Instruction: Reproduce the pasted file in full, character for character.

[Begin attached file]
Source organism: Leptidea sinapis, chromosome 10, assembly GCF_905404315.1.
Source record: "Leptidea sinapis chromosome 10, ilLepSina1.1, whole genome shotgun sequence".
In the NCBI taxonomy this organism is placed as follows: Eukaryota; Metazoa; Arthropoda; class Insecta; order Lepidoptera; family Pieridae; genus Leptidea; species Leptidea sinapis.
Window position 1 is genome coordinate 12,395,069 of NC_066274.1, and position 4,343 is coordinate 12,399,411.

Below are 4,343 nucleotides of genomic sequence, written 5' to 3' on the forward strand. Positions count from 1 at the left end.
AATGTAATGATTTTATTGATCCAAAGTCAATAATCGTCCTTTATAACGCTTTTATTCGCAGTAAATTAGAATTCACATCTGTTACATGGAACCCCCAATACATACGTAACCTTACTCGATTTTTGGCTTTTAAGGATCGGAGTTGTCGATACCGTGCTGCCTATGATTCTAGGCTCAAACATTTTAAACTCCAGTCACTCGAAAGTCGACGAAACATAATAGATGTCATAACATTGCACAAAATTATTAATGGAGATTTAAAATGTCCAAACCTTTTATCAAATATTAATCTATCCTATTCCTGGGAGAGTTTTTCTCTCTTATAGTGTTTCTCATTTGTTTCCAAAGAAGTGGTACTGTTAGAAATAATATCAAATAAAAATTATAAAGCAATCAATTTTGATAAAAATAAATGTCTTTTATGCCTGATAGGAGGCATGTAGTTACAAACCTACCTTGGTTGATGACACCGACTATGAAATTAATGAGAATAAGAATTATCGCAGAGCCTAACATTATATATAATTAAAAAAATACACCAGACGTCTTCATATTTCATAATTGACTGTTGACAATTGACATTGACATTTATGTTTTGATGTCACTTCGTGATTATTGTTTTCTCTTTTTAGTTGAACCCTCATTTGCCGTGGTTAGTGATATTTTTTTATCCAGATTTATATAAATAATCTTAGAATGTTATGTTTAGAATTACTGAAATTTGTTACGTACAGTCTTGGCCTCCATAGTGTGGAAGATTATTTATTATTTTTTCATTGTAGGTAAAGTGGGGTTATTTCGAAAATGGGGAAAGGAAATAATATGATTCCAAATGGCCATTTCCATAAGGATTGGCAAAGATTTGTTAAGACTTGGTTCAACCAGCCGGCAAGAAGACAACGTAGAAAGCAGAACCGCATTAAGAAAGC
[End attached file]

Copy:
Source organism: Leptidea sinapis, chromosome 10, assembly GCF_905404315.1.
Source record: "Leptidea sinapis chromosome 10, ilLepSina1.1, whole genome shotgun sequence".
In the NCBI taxonomy this organism is placed as follows: Eukaryota; Metazoa; Arthropoda; class Insecta; order Lepidoptera; family Pieridae; genus Leptidea; species Leptidea sinapis.
Window position 1 is genome coordinate 12,395,069 of NC_066274.1, and position 4,343 is coordinate 12,399,411.

Below are 4,343 nucleotides of genomic sequence, written 5' to 3' on the forward strand. Positions count from 1 at the left end.
AATGTAATGATTTTATTGATCCAAAGTCAATAATCGTCCTTTATAACGCTTTTATTCGCAGTAAATTAGAATTCACATCTGTTACATGGAACCCCCAATACATACGTAACCTTACTCGATTTTTGGCTTTTAAGGATCGGAGTTGTCGATACCGTGCTGCCTATGATTCTAGGCTCAAACATTTTAAACTCCAGTCACTCGAAAGTCGACGAAACATAATAGATGTCATAACATTGCACAAAATTATTAATGGAGATTTAAAATGTCCAAACCTTTTATCAAATATTAATCTATCCTATTCCTGGGAGAGTTTTTCTCTCTTATAGTGTTTCTCATTTGTTTCCAAAGAAGTGGTACTGTTAGAAATAATATCAAATAAAAATTATAAAGCAATCAATTTTGATAAAAATAAATGTCTTTTATGCCTGATAGGAGGCATGTAGTTACAAACCTACCTTGGTTGATGACACCGACTATGAAATTAATGAGAATAAGAATTATCGCAGAGCCTAACATTATATATAATTAAAAAAATACACCAGACGTCTTCATATTTCATAATTGACTGTTGACAATTGACATTGACATTTATGTTTTGATGTCACTTCGTGATTATTGTTTTCTCTTTTTAGTTGAACCCTCATTTGCCGTGGTTAGTGATATTTTTTTATCCAGATTTATATAAATAATCTTAGAATGTTATGTTTAGAATTACTGAAATTTGTTACGTACAGTCTTGGCCTCCATAGTGTGGAAGATTATTTATTATTTTTTCATTGTAGGTAAAGTGGGGTTATTTCGAAAATGGGGAAAGGAAATAATATGATTCCAAATGGCCATTTCCATAAGGATTGGCAAAGATTTGTTAAGACTTGGTTCAACCAGCCGGCAAGAAGACAACGTAGAAAGCAGAACCGCATTAAGAAAGC